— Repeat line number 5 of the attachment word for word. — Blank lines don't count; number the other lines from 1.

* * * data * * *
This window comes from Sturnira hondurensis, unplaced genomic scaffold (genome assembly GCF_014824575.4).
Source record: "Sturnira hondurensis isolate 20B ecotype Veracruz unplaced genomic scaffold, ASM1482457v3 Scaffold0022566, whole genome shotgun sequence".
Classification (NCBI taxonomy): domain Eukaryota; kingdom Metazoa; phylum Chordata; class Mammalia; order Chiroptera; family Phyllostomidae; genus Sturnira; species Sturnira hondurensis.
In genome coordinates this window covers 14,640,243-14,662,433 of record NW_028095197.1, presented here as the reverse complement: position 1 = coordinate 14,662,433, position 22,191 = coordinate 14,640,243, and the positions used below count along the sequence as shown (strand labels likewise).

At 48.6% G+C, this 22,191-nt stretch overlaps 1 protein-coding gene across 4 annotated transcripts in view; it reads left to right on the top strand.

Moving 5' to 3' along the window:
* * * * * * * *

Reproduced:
At 48.6% G+C, this 22,191-nt stretch overlaps 1 protein-coding gene across 4 annotated transcripts in view; it reads left to right on the top strand.